Your system is misbehaving, and you think there’s a good chance it’s been infected by malware, but your antivirus package isn’t raising any alerts. So what do you do next?
One option is to install the trial version of Security Task Manager. This can display all your running processes and rate their potential risk, but this is based purely on behaviour and code analysis, no signature files are required – and so it may highlight dangerous processes which other tools miss.
The program will also raise plenty of false alarms, unfortunately, and that’s all down to the way it works. On our test PC, for instance, it gave the entirely innocent “Microsoft SharePoint Workspace Extensions” process the second-highest rating. Why? Clicking it displayed the program’s various risk factors: it could monitor our Internet browser, recorded user input, had an invisible window, didn’t include a detailed description, and so on. These are all characteristics of malware, but many legitimate processes may have them too, so you can’t take Security Task Manager’s ratings too literally: they’re a pointer for initial investigations, that’s all.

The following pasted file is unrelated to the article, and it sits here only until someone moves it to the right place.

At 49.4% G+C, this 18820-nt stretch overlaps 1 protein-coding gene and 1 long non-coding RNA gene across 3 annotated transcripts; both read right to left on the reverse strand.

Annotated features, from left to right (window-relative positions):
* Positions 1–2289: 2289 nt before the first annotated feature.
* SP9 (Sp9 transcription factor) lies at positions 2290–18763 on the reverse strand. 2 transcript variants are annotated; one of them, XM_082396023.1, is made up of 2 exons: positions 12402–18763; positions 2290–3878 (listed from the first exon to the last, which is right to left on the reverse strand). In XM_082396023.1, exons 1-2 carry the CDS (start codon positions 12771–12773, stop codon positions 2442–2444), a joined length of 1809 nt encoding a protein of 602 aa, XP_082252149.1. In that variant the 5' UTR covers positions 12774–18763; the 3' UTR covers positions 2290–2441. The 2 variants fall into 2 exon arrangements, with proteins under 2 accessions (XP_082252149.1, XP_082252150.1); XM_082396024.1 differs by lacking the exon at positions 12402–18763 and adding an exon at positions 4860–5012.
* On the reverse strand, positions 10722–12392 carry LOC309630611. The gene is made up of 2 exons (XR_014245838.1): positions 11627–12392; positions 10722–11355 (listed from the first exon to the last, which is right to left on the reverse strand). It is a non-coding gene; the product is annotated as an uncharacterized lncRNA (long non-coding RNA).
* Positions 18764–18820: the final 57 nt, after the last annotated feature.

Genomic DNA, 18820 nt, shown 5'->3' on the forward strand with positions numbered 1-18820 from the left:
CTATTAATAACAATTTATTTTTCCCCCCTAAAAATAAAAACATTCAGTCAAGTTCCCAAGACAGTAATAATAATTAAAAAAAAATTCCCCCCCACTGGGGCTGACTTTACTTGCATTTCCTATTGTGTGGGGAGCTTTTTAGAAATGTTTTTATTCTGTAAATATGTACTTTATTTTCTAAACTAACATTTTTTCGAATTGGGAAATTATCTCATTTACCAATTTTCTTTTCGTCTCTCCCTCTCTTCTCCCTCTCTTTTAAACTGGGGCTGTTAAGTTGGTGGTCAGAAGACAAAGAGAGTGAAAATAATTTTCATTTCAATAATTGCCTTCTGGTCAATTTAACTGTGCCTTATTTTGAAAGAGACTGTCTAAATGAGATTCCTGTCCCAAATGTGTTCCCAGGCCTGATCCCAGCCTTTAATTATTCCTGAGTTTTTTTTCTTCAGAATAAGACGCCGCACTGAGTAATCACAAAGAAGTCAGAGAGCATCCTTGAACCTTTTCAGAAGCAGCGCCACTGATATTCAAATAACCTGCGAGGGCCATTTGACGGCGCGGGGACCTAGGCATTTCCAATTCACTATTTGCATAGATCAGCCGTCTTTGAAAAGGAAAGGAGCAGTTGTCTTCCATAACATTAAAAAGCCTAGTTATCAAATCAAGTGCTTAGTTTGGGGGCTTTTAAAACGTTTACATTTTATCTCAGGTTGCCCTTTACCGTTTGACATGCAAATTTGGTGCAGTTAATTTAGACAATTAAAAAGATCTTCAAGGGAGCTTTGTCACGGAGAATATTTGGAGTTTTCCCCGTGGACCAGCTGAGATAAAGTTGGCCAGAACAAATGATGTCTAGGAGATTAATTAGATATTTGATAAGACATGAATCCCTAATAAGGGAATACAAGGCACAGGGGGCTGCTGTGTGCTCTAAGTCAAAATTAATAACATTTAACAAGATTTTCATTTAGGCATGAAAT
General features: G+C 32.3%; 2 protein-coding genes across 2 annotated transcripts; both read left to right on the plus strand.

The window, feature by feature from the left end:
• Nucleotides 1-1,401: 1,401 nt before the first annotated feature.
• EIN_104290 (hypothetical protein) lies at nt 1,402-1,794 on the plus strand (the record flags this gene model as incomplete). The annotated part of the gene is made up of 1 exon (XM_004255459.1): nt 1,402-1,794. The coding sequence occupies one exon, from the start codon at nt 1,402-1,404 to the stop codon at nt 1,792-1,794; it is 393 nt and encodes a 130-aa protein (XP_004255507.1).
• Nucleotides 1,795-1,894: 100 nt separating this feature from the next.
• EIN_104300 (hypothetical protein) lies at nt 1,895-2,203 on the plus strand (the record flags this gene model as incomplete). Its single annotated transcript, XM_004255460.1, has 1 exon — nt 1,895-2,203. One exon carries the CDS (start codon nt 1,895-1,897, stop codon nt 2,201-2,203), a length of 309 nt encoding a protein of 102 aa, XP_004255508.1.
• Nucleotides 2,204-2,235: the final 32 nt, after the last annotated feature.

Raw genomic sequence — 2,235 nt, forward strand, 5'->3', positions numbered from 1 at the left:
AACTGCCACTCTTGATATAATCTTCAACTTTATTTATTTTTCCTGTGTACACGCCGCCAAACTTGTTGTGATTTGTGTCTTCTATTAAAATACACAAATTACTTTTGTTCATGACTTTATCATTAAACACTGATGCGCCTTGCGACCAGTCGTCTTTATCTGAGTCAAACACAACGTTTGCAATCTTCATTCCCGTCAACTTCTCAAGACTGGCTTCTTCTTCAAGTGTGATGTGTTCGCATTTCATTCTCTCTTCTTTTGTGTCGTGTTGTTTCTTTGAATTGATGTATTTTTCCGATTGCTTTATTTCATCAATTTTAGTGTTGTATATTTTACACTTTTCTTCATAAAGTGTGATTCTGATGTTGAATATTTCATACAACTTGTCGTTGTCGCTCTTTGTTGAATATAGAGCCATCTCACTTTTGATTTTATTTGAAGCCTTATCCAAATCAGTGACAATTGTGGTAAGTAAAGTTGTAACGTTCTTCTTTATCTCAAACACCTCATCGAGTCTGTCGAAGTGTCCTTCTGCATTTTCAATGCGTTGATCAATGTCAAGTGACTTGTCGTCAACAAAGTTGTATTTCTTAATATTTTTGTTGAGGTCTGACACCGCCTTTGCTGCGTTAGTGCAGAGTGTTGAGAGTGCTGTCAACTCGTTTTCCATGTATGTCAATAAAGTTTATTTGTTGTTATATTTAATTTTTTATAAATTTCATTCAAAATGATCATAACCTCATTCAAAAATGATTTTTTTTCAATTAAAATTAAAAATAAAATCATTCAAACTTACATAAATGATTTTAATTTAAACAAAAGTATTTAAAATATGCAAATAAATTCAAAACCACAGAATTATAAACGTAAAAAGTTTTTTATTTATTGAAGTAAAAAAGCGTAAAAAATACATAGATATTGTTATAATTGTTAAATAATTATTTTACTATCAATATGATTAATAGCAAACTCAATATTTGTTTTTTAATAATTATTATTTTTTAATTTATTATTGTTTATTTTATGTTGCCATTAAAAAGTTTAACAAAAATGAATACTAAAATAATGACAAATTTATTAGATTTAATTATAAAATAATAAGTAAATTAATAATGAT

Still, having said that, the program does make those investigations easier than they might otherwise be. If you click on a process, for instance, you’ll see any text contained within that file. Right-clicking it reveals an option to run a Google search for that process name, and you can also upload the file to VirusTotal for a more thorough check with all the main antivirus tools. (This isn’t exactly well automated, however; the program will open VirusTotal.com in a browser window, but then you must manually paste the file path into the box before you’re able to upload it.)
Is the program really worth its $29 asking price, though? We’re less sure about that, even as a one-off fee (there are no annual subscription features here): it just doesn’t feel like you’re getting enough to justify that level of expense.
Security Task Manager does have a 30-day trial version available, though, so perhaps the best idea is to simply give it a practical trial when you’re next having malware detection or removal problems. And if it can help you to find or remove a threat which you’d have missed otherwise then maybe the program really does deserve a place in your permanent security toolkit.
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